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Last year, we spoke to legendary creator Gene Ha about his experience working in comics. His latest series, Mae–now published by Lion Forge–is back today with the thrilling first issue of the second volume, and we’re back to tell you that if you’re not reading Mae, you really should be.

The story begins with the sudden reappearance of Mae’s sister, Abbie, who had gone missing seven years previously. Mae’s whole life has been spent in Indiana taking care of her father and the family business and generally trying to forget about her runaway sister. Mae just wants to live her own quiet, normal life.

However, as Mae comes to find out, it turns out that Abbie hadn’t run off to the big city as her family had always assumed, but instead has been in another world entirely where she’s been living the dream of anyone who has ever read the Chronicles of Narnia series; living a romantic life of magic and danger and adventure. But although Abbie thrives in this epic, steampunk world, eventually, events beyond her control force her back home.

Naturally, when Abbie comes stumbling back into her sister’s life, Mae is reluctant to believe Abbie’s stories. But when impossible dangers from Abbie’s new realm cross over to threaten everyone and everything Mae loves, she’s forced to confront the truth. Now, with her sister as her guide, Mae must leave the safety of home and learn to navigate a strange new world.

Gene Ha sat down with us again to answer a few more questions.

HI: How would you describe the difference between working with a writer and drawing someone else’s story, as opposed to drawing your own?

Gene Ha: When I’m drawing someone else’s script, I’m translating words into a picture story. When I write for myself, I plot it out as a picture story. The words only firm up afterward. I love both processes, but I really can’t write stories for myself as a script.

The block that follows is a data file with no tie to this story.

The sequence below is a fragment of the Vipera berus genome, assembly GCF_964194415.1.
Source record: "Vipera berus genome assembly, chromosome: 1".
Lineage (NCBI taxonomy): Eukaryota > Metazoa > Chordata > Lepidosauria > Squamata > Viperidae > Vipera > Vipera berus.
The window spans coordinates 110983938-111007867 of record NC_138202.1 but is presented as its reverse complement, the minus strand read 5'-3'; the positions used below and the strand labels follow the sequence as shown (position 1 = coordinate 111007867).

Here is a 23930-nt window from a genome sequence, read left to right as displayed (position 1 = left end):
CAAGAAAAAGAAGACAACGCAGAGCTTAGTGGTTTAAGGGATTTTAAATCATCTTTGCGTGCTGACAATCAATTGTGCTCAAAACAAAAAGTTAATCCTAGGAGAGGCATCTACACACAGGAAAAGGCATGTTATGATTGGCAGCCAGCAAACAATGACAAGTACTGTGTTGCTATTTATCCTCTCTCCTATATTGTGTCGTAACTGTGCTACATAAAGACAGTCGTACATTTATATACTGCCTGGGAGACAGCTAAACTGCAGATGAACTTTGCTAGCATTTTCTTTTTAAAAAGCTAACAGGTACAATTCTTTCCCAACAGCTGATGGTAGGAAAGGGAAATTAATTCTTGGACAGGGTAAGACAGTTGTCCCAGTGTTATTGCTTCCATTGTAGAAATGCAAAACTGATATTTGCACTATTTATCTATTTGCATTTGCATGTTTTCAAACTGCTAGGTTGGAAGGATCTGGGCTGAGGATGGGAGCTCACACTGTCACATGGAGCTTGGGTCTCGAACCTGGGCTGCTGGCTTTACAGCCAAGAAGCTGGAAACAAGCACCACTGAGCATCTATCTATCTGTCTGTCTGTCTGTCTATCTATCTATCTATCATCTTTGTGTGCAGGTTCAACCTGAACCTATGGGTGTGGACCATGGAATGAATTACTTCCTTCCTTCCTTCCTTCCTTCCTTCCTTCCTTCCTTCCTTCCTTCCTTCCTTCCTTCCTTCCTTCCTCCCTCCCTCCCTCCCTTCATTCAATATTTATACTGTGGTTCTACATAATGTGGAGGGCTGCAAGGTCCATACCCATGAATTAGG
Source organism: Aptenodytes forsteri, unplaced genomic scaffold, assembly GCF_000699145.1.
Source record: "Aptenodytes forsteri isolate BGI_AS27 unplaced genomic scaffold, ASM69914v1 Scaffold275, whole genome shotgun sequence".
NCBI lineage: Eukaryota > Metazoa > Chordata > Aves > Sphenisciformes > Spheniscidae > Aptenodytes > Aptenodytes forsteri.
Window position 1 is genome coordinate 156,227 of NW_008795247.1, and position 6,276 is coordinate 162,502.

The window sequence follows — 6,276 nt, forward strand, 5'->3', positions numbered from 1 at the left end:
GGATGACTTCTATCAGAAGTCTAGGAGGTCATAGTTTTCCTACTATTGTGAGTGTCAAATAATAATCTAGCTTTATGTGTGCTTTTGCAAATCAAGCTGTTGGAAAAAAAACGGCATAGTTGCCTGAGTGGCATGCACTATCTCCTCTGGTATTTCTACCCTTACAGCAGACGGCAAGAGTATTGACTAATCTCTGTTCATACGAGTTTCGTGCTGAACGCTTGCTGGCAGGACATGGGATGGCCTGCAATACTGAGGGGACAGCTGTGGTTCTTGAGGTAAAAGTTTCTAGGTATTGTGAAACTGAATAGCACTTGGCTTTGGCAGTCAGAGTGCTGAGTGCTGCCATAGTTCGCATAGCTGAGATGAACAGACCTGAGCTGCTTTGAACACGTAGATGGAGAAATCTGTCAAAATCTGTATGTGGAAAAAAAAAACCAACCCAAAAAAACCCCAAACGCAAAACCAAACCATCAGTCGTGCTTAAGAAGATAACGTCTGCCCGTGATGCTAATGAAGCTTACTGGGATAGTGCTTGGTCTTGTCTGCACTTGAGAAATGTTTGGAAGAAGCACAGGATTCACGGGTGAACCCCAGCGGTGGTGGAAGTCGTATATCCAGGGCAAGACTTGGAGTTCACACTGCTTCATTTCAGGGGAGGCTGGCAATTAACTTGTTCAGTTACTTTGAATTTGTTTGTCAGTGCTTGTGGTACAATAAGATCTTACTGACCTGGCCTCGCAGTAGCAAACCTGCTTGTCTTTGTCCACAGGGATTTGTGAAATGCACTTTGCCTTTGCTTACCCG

If I’m writing a script for someone else, it’s only words. I don’t want to impose my visuals on a different artist. Seeing what they come up with is a big part of the fun!


What makes Mae a story you wanted to tell?

One of my big inspirations was Kyle Baker’s Why I Hate Saturn, which I first read early in my career. It told the tale of two bickering sisters. I loved the story, and how even though they loved each other they couldn’t stop mocking each other. It’s some of the sharpest dialog I’ve ever read in a comic book.

Mae really started as a fan fiction of Baker’s book. I began twisting the setting and characters until it became something totally new. Like Kyle’s characters, one of them wore a space suit. A few years ago I drew Abbie in a colonial-era long coat over her space suit, and I realized the setting had changed too.

At the time, I was also disappointed with the lack of female heroes in comics. I wanted to make something different than the books I read.

Which sister would you say that you identify with more? Clever and reserved Mae or confident and passionate Abbie?

Definitely Mae. I’m very analytical. Also like her, I love my more spontaneous friends. But as authors always say, both of them are aspects of me.

There are parts of Mae and Abbie that aren’t me at all. It took a lot of candid listening to my female geek friends, young and old, to figure out how the sisters think. For instance, I’m not a video game player or deep into manga, but Mae’s a huge gamer and reads both popular and obscure Japanese comics. That’s because the young geek girls I know love these things.

If you’re going to write about a character who’s not like you, you owe it to the character to find people who are like them.

If you had the chance to step through a portal to another land, what type of world would you hope to find waiting on the other side?

There’s one aspect of Mae that’s pure wish fulfillment to me. My world of Cimrterén has very little racism or sexism. It’s a world at war, but it’s also a world where women like Abbie and Mae will be recognized if they do great things.

Other than that, I love exploring any foreign or alien land as long as I can get modern plumbing and regular meals!

Let me add swordswomen and swordsmen riding bizarre monsters. I’m an old-school Dungeons & Dragon grognard.

Who or what has been the biggest source of inspiration in your work?

Emotionally, it’s the readers. Meeting them gives me so much energy. Especially geeky kids, my great joy is hanging out with anyone who’s unabashed about the things they love.

As far as my craft goes, it’s constantly changing. Right now it’s Faith Erin Hicks’ The Nameless City, and John Allison’s Giant Days. There’s such a wealth of brilliant books out now, I wish I could freeze time and take a year off just to get through my To Read pile!

Don’t we all? Make sure to add Mae to the top of your To Read pile June 20th and check out Gene Ha’s other work on his website.

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